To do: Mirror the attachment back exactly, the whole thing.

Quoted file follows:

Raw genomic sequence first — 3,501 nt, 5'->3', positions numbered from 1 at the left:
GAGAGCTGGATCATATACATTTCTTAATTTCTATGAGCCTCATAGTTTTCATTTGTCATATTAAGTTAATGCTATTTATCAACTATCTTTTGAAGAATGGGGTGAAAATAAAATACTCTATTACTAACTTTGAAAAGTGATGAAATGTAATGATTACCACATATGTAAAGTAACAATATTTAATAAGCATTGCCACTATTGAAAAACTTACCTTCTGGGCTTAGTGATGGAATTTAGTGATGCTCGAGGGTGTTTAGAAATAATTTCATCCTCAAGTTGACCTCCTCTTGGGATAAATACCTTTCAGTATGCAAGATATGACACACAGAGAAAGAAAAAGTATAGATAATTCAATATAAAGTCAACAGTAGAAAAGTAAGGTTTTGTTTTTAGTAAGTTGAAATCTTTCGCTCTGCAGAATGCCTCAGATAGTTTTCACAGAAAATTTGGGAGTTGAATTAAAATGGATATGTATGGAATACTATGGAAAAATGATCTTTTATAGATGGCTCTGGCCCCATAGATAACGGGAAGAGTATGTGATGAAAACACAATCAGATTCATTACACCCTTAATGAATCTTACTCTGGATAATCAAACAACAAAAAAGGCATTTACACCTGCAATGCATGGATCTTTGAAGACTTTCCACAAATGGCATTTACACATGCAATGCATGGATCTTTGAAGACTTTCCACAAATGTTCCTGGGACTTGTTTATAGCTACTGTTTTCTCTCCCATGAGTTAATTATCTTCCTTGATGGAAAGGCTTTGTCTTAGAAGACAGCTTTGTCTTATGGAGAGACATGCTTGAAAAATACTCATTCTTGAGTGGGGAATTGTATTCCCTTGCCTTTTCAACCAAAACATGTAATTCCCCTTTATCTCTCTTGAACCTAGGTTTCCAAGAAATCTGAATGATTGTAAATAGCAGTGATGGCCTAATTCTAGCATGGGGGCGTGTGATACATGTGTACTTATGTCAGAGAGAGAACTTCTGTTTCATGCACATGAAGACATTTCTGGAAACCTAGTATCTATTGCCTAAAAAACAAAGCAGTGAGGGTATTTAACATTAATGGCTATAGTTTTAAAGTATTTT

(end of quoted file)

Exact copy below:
Raw genomic sequence first — 3,501 nt, 5'->3', positions numbered from 1 at the left:
GAGAGCTGGATCATATACATTTCTTAATTTCTATGAGCCTCATAGTTTTCATTTGTCATATTAAGTTAATGCTATTTATCAACTATCTTTTGAAGAATGGGGTGAAAATAAAATACTCTATTACTAACTTTGAAAAGTGATGAAATGTAATGATTACCACATATGTAAAGTAACAATATTTAATAAGCATTGCCACTATTGAAAAACTTACCTTCTGGGCTTAGTGATGGAATTTAGTGATGCTCGAGGGTGTTTAGAAATAATTTCATCCTCAAGTTGACCTCCTCTTGGGATAAATACCTTTCAGTATGCAAGATATGACACACAGAGAAAGAAAAAGTATAGATAATTCAATATAAAGTCAACAGTAGAAAAGTAAGGTTTTGTTTTTAGTAAGTTGAAATCTTTCGCTCTGCAGAATGCCTCAGATAGTTTTCACAGAAAATTTGGGAGTTGAATTAAAATGGATATGTATGGAATACTATGGAAAAATGATCTTTTATAGATGGCTCTGGCCCCATAGATAACGGGAAGAGTATGTGATGAAAACACAATCAGATTCATTACACCCTTAATGAATCTTACTCTGGATAATCAAACAACAAAAAAGGCATTTACACCTGCAATGCATGGATCTTTGAAGACTTTCCACAAATGGCATTTACACATGCAATGCATGGATCTTTGAAGACTTTCCACAAATGTTCCTGGGACTTGTTTATAGCTACTGTTTTCTCTCCCATGAGTTAATTATCTTCCTTGATGGAAAGGCTTTGTCTTAGAAGACAGCTTTGTCTTATGGAGAGACATGCTTGAAAAATACTCATTCTTGAGTGGGGAATTGTATTCCCTTGCCTTTTCAACCAAAACATGTAATTCCCCTTTATCTCTCTTGAACCTAGGTTTCCAAGAAATCTGAATGATTGTAAATAGCAGTGATGGCCTAATTCTAGCATGGGGGCGTGTGATACATGTGTACTTATGTCAGAGAGAGAACTTCTGTTTCATGCACATGAAGACATTTCTGGAAACCTAGTATCTATTGCCTAAAAAACAAAGCAGTGAGGGTATTTAACATTAATGGCTATAGTTTTAAAGTATTTT